Paul Osterman, a professor at the MIT Sloan School of Management, recently wrote an opinion piece in the Wall Street Journal where he offers an explanation for the high price of home health care. With costs of around $20 per hour, understanding why home health care costs so much can hopefully help make it more affordable.
According to Osterman, one reason home health care is so expensive is state-level regulations and poor aide training. Home health aides are classified as “minimum wage people” so nurses are required to perform most medical tasks such as putting in eye drops. Increasing training options for aides and allowing them to complete more tasks could improve the quality of care and improve affordability.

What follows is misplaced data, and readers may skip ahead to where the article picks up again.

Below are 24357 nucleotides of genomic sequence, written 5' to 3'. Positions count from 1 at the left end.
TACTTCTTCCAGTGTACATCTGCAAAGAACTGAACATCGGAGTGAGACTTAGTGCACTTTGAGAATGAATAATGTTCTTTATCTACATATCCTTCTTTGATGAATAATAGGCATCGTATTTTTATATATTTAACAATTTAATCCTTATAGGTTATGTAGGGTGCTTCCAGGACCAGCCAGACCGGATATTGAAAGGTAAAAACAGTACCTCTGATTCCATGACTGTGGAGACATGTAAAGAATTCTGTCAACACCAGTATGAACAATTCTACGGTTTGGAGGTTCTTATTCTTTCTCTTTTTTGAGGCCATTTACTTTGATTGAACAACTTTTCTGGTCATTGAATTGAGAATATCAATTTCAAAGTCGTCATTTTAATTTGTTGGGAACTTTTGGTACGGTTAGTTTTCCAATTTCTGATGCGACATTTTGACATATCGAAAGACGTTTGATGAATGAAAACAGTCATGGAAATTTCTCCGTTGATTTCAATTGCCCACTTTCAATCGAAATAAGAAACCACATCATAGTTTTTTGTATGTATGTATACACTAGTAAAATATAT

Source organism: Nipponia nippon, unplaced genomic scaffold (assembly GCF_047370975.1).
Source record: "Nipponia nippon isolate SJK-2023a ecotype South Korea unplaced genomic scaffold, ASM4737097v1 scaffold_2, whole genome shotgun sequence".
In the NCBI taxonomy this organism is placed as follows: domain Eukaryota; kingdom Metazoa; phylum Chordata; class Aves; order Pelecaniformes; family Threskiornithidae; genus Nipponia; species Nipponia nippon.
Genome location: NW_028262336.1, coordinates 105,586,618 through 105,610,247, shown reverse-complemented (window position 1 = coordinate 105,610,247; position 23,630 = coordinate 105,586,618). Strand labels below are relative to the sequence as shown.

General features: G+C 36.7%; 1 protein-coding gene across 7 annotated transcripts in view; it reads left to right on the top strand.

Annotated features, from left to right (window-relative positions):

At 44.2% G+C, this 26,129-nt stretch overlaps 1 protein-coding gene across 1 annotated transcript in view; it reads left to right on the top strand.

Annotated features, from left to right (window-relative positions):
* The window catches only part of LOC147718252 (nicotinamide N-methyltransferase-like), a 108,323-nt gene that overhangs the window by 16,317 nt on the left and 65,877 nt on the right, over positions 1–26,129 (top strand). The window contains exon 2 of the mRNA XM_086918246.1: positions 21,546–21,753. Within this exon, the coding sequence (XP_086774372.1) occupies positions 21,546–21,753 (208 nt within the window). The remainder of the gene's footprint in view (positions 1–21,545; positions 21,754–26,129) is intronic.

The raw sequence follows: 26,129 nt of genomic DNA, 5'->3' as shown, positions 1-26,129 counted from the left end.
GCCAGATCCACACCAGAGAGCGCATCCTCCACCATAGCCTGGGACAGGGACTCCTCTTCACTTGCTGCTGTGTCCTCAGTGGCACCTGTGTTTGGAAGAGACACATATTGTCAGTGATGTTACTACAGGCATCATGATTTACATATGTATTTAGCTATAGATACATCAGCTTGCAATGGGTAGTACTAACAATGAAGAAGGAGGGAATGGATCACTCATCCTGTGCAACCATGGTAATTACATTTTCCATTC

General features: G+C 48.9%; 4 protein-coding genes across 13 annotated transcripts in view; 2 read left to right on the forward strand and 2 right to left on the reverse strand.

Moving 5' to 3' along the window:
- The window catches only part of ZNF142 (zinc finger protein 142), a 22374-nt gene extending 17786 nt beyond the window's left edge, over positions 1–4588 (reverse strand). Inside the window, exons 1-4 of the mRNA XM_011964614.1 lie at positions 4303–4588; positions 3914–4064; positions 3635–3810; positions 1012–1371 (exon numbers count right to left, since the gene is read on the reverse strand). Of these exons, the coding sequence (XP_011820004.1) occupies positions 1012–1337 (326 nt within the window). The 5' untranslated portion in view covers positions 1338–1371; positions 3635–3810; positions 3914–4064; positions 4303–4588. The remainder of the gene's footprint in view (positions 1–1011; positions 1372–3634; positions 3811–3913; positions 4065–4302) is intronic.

Here is one possible benefit of such a change: “Take hospital readmissions. When elderly people leave the hospital after an acute incident, they often end up readmitted for another costly stay within 30 days. Or they’re sent not home, but instead to an expensive long-term care facility. Home-care aides can improve such transitions. A recent trial program at New York University Hospital found that when aides were trained to work with heart patients upon discharge, the patients were significantly better at maintaining their health.”
New York has also created a classification called “advanced aide” to recognize training in Alzheimer’s and dementia care. Hopefully more training programs and less burdensome regulations can be developed at the state and national level. With 22 million Americans expected to need long-term care by 2030, we need solutions to increase the affordability and availability of all types of care.